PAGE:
Parliamentary System

Reply Sun 21 Aug, 2011 11:40 am
When the United States was deciding on its form on government was a parliamentary system considered? Why was it rejected?
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Reply Sun 21 Aug, 2011 12:22 pm
That's a pretty complex question, and not easily answered. I can give a short and simple answer, but keep in mind that it will lack much nuance and some subtlety. Originally, the North America English mainland colonies consisted of the Virginia Company's Jamestown colony, and the Massachusetts Bay company's Massachusetts Bay colony. (Technically, it was all "Virginia." Technically, the two colonies were the Plymouth colony [north] and the London colony [south]--their territories overlapped.)

The Virginia Company was on the verge of bankruptcy when it was taken over by James I in the last year of his reign. The Puritans who had chartered the Massachusetts Bay Company had been rather clever and sly. All such charters held that the Governor and Selectmen (selected from among the share holders) would meet in London. The Massachusetts Bay Company charter did not specify where the meetings would be held. In 1630, the share holders chose a young lawyer from the Court of Wards and Liveries to be the governor, John Winthrop. Then he and the Selectmen (that's the origin of the term in New England local government) physically took the charter, took ship in Arabella, and sailed to the new world to establish a "godly republic" in the wilderness. That's when Winthop delivered his "shining city on the hill speech" which Regan was to rip off 250 years later.

England suffered increasingly from strife between King Charles and Parliament, and in 1640, this dissolved into civil war. Massachusetts and Virginia were left to their own devices (and largely had been since James died in 1625), and both had to govern themselves, and to fight increasingly hostile aboriginal tribes. To do so, they found it necessary to trade with other nations in their West Indies colonies--chiefly France and Holland. Some few of the Virginians went back to fight with the King, and many Puritans from Massachusetts went back to fight for Parliament in the New Model Army. Charles had not time or attention to devote to the American colonies, and after he was executed in 1649, Parliament had two more years of war with Scotland, and the invasion of Ireland to occupy them. When Cromwell took over as Lord Protector, he ignored Virginia as unimportant, and Massachusetts Bay as already being "godly." Cromwell died in 1658, and in 1660, Charles II was restored to the thone. By then, the North American colonies had been on their own for more than a generation, and without governors, as well as without royal or Parliamentary interference.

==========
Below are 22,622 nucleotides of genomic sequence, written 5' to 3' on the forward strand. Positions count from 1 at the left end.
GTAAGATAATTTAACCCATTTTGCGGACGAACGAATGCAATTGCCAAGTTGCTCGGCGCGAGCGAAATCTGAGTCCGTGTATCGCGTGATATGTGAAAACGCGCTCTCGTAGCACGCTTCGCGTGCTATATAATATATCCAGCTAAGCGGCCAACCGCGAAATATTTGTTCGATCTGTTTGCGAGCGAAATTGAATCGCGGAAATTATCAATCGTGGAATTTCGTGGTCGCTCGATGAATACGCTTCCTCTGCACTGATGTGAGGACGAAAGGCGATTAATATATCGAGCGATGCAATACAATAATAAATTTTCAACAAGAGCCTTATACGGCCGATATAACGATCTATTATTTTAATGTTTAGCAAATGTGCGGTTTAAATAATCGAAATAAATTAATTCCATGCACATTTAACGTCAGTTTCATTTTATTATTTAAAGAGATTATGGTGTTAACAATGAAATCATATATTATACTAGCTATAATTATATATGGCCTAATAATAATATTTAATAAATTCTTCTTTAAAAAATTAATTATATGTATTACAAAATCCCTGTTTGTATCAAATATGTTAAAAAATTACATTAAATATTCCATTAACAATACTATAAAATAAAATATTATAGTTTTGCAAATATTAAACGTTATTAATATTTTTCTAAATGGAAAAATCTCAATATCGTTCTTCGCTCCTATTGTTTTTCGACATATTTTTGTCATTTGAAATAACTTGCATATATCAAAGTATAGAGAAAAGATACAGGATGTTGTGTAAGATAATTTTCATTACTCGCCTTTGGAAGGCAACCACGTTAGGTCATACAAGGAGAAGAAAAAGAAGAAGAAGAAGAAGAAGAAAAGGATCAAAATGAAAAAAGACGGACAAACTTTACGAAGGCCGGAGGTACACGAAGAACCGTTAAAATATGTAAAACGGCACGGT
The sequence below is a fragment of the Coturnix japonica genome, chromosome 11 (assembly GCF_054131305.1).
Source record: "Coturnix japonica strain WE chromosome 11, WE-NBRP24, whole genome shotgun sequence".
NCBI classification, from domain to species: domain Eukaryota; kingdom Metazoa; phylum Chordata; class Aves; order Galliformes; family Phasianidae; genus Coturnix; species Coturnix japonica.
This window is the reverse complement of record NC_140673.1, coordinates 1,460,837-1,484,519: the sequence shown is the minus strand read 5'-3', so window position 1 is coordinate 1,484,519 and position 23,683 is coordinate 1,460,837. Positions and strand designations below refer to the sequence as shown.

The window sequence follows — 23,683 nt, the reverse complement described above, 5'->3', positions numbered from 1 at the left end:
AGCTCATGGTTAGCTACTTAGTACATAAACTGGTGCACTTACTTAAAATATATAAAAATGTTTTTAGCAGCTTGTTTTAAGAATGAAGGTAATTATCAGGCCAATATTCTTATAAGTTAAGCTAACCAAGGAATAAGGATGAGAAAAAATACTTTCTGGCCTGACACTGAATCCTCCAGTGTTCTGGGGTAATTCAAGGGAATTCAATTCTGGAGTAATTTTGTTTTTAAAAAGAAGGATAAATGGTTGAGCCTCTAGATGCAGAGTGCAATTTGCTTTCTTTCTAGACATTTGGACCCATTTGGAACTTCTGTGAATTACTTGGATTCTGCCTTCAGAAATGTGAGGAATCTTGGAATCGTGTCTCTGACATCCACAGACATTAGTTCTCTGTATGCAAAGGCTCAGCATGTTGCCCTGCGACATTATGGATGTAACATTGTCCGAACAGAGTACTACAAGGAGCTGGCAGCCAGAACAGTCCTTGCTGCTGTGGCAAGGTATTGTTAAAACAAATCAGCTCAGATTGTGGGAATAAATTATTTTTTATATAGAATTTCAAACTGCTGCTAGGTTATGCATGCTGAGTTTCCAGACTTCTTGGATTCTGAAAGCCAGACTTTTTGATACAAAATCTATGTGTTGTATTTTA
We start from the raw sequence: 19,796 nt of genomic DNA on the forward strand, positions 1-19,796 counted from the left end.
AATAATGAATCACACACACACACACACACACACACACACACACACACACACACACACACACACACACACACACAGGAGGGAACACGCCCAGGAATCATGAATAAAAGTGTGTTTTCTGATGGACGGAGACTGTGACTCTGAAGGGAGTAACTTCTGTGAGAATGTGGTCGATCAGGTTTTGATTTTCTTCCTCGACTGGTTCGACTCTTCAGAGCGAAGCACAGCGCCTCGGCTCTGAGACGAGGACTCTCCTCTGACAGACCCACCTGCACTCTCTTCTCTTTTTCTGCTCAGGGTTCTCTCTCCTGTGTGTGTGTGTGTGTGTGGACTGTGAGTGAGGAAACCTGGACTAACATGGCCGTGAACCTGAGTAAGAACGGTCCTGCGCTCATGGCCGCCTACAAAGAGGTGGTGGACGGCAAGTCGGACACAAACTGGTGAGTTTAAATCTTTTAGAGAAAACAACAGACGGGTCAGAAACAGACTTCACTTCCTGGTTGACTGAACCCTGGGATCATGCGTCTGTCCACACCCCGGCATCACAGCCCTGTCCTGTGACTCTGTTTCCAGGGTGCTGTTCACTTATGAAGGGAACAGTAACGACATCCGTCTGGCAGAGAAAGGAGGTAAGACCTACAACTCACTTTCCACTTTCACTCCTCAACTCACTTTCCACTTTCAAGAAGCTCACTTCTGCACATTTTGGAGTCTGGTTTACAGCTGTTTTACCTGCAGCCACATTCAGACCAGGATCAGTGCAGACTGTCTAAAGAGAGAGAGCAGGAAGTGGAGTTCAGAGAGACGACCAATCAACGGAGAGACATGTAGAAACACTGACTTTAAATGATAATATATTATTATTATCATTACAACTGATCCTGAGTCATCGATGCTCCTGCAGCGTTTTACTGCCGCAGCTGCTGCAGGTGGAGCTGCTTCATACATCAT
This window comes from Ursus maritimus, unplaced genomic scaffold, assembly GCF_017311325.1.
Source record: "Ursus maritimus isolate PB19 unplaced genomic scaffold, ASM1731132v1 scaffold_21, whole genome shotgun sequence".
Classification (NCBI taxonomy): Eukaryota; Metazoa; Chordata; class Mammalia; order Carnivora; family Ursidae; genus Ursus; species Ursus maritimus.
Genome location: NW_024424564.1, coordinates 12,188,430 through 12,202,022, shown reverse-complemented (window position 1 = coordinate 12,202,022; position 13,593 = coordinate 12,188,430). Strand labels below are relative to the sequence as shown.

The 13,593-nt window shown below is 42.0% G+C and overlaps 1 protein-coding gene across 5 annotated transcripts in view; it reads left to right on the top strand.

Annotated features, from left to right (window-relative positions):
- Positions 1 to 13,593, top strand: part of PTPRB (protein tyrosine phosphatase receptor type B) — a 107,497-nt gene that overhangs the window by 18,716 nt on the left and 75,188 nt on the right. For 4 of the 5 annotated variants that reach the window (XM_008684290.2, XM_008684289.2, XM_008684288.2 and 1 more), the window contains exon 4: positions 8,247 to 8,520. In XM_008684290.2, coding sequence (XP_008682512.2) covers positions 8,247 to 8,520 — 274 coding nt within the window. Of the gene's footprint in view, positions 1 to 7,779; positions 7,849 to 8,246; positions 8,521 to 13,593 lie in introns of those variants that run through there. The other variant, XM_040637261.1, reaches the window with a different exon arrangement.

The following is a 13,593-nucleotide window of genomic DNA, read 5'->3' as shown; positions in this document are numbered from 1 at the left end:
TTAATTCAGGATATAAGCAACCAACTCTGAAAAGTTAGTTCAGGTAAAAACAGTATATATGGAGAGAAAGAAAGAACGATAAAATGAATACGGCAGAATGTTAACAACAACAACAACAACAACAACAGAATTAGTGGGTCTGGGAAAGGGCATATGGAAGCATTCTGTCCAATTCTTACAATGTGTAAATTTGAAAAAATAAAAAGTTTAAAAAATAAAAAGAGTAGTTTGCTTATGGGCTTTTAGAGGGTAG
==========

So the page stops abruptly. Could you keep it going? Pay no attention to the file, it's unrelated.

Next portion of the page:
Without going too much into the details, some colonies had very specific arrangements (Rhode Island had the right to choose their own governor, for example), or charters with wide-ranging powers (for example, Pennsylvania was virtually an independent "kingdom" of the Penn family). But basically, these established or nascent colonies in 1660 resented having royal governors appinted over them. They resented having restrictions put on their trade. The royal governors would appoint a council and attempt to govern without the local legislatures (such as Virginia's House of Burgesses), who in turn would starve the governor and council of money, since they knew their constituents would pay no taxes nor excises which had not been approved by the legislature. This dynamic became very important in the eventual formation of the American government.